When I was diagnosed with type 1 diabetes, I was given books on low GI eating. I could eat pasta, basmati rice, apples, pears, sweet potatoes, grainy breads, oats – anything with a GI of 55 or lower would have the least impact on my blood sugar levels. It was how I should eat to avoid sudden spikes in my sugar levels, according to my diabetes educator, dietitian, GP, and endocrinologist. Watermelon, corn flakes, mashed potato, rice cakes – anything rated as high GI – was a no-no. Anything in the middle – couscous, pineapple, popcorn – was still OK in moderation. So, armed with GI tables and low GI recipe books, I went on my way and ate accordingly.
What is GI?
The glycemic index is basically a measurement of the rate of absorption of glucose into the bloodstream. It is a scale from 0 to 100, and is broken into 3 categories – high (70 or more), medium (56 to 69), and low (55 and below). White bread, corn flakes, and sweets are among those rated as high GI as they raise blood sugar levels more quickly because the glucose in these foods is more rapidly absorbed in the blood. Foods on the lower end of the scale, such as beans, basmati rice and al dente pasta, have a slower release of glucose into the blood, making them more ideal for diabetics than higher GI foods.
Now, 9 years on, with years of up and down trial and error of different foods and trying various ways of eating, I have had my fair share of low GI. I admit that eating a sweet potato is better on my levels than eating fluffy white potatoes, grainy sourdough bread is better than crumpets and white bread, and oats are better than corn flakes. So, low GI has some merit in my books. It has helped with controlling my blood sugar levels, to an extent.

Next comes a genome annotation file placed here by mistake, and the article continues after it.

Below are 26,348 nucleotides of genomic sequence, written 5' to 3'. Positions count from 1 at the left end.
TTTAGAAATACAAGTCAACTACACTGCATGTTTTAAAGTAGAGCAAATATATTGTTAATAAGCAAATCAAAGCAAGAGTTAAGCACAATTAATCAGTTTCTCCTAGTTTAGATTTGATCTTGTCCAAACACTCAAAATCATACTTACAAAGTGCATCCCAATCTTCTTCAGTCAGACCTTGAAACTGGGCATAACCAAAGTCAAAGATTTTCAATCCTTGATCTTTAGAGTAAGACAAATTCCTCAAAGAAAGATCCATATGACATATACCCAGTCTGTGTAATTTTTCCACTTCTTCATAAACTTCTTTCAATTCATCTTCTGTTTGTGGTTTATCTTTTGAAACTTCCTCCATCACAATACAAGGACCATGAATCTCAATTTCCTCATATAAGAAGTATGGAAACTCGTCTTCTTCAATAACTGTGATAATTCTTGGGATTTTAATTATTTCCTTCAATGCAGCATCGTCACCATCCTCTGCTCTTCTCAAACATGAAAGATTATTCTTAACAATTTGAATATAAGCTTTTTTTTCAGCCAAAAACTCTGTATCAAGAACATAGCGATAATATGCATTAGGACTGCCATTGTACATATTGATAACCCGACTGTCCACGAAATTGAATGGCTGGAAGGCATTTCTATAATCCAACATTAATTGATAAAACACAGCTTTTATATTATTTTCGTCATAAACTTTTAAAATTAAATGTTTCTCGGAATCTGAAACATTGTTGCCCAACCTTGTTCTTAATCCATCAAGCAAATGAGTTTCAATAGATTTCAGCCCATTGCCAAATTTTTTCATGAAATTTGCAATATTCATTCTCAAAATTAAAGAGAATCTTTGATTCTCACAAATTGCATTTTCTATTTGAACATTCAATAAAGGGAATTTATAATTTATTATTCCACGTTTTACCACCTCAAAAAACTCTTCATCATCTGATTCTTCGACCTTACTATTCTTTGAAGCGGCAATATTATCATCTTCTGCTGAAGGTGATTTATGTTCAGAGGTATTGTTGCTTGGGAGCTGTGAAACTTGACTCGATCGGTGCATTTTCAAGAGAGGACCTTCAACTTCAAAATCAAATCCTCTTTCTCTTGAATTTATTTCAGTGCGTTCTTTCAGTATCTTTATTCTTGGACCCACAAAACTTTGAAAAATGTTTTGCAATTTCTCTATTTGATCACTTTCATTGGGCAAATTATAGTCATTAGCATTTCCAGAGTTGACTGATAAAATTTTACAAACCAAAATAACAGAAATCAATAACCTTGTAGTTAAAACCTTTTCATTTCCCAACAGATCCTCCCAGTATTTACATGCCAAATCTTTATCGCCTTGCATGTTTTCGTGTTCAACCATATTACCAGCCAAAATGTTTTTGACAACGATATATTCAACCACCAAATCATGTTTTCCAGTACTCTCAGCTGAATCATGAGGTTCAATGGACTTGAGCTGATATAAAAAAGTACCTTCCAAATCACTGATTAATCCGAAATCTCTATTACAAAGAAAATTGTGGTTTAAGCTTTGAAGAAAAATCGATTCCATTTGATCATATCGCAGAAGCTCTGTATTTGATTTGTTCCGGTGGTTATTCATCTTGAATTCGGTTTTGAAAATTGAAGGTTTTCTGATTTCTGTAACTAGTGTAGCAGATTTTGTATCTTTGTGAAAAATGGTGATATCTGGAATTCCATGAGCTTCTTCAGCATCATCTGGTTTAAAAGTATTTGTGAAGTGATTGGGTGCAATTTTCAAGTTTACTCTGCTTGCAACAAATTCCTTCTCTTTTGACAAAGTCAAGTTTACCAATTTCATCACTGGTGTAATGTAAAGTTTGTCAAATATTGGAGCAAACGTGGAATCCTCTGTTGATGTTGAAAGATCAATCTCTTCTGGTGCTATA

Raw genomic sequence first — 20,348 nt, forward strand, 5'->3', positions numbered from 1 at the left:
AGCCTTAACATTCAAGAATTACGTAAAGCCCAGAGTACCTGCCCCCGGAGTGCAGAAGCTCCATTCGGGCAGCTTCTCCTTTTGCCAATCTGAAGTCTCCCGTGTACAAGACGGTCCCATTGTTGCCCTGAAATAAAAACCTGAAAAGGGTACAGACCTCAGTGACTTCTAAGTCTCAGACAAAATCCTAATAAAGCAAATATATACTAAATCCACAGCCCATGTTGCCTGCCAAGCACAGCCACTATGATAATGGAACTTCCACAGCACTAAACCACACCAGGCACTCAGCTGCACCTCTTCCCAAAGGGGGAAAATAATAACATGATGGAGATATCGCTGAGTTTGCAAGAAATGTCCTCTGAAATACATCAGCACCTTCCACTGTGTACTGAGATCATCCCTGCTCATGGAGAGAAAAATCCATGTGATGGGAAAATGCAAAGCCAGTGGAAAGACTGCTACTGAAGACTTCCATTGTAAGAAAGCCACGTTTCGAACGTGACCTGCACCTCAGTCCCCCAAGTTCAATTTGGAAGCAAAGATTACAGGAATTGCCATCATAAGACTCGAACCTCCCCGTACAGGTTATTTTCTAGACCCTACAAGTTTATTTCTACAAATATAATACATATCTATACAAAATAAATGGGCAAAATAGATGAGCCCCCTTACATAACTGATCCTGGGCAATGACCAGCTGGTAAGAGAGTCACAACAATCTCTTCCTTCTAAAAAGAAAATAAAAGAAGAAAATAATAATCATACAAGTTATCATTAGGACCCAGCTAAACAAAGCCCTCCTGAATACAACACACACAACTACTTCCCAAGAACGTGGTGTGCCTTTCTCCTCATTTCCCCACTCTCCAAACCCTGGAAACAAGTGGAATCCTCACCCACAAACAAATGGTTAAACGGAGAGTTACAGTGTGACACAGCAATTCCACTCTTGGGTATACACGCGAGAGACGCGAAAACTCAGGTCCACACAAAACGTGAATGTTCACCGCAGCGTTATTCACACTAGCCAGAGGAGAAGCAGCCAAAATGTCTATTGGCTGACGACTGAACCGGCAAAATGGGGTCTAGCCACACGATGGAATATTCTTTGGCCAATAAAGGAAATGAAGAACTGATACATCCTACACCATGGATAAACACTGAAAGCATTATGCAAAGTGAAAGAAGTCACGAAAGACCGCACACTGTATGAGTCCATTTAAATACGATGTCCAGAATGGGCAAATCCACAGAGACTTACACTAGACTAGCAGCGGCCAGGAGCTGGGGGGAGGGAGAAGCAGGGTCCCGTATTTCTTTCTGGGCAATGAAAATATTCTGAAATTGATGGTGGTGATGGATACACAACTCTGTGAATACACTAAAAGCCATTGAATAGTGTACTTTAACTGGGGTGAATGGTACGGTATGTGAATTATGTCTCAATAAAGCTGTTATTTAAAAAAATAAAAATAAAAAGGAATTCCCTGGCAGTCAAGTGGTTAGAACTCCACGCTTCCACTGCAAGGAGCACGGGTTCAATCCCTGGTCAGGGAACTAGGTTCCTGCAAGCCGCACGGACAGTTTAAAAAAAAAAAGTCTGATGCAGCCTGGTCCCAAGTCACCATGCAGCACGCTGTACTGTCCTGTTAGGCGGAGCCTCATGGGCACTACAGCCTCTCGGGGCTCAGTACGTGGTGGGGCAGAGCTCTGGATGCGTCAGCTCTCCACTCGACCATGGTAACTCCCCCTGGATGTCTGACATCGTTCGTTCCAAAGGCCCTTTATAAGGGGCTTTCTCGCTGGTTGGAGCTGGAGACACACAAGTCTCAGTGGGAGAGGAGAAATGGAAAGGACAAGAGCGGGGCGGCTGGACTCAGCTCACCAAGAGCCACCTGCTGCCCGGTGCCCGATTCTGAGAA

But the amount of low GI carbs I was eating was not. There are times when I have eaten sweet potatoes, baked beans. sourdough toast, or lentil soup – all classed as low GI – and my levels have skyrocketed. Low Gi is great in theory, and it does provide a good basis for knowing which carbs to eat and which ones to avoid in order to avoid massive spikes in blood glucose levels. I haven’t eaten corn flakes or rice cakes for years, because I know from experience that they have the same effect as eating sweets for me. But it is also important to factor the amount of low GI foods you are eating. Eating a big sourdough pizza is difficult to manage. Having a small piece of grainy bread with your eggs is easier to manage. Having just an omelette is even easier still.